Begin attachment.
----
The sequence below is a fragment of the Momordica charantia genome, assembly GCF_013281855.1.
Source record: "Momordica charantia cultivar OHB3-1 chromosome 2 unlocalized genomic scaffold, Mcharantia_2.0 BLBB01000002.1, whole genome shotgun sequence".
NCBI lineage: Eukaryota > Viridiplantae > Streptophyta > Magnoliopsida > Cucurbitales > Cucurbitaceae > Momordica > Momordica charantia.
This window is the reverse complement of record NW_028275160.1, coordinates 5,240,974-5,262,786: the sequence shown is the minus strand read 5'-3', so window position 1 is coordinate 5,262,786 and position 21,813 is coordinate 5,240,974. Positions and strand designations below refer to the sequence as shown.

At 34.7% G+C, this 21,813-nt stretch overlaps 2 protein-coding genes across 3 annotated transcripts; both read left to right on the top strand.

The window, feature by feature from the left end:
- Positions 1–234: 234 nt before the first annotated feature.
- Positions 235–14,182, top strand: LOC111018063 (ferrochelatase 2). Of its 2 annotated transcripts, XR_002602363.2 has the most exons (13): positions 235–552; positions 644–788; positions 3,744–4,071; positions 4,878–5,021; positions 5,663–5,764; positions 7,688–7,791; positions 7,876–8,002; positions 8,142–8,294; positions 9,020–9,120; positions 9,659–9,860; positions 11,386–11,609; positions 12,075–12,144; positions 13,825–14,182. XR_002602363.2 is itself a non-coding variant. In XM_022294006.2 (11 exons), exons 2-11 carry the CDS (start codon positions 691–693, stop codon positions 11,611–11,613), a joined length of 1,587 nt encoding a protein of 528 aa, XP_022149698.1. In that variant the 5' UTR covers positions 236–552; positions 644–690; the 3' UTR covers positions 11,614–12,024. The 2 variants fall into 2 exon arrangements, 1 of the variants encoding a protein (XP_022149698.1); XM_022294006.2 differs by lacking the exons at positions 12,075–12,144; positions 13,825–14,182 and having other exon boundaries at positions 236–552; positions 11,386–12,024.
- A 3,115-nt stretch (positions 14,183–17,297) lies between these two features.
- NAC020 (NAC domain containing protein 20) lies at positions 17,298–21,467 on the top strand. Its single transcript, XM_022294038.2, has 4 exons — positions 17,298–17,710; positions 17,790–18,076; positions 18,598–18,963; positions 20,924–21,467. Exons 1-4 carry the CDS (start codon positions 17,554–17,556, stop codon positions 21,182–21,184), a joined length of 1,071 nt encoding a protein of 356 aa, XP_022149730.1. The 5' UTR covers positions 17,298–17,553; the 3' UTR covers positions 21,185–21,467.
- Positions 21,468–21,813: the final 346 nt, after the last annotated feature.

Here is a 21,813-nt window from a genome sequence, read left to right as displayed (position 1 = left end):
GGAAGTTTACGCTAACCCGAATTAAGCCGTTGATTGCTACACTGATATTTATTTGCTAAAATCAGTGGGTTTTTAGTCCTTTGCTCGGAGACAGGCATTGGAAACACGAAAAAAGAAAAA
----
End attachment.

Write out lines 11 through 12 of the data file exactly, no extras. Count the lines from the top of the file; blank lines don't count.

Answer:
- Positions 21,468–21,813: the final 346 nt, after the last annotated feature.

Here is a 21,813-nt window from a genome sequence, read left to right as displayed (position 1 = left end):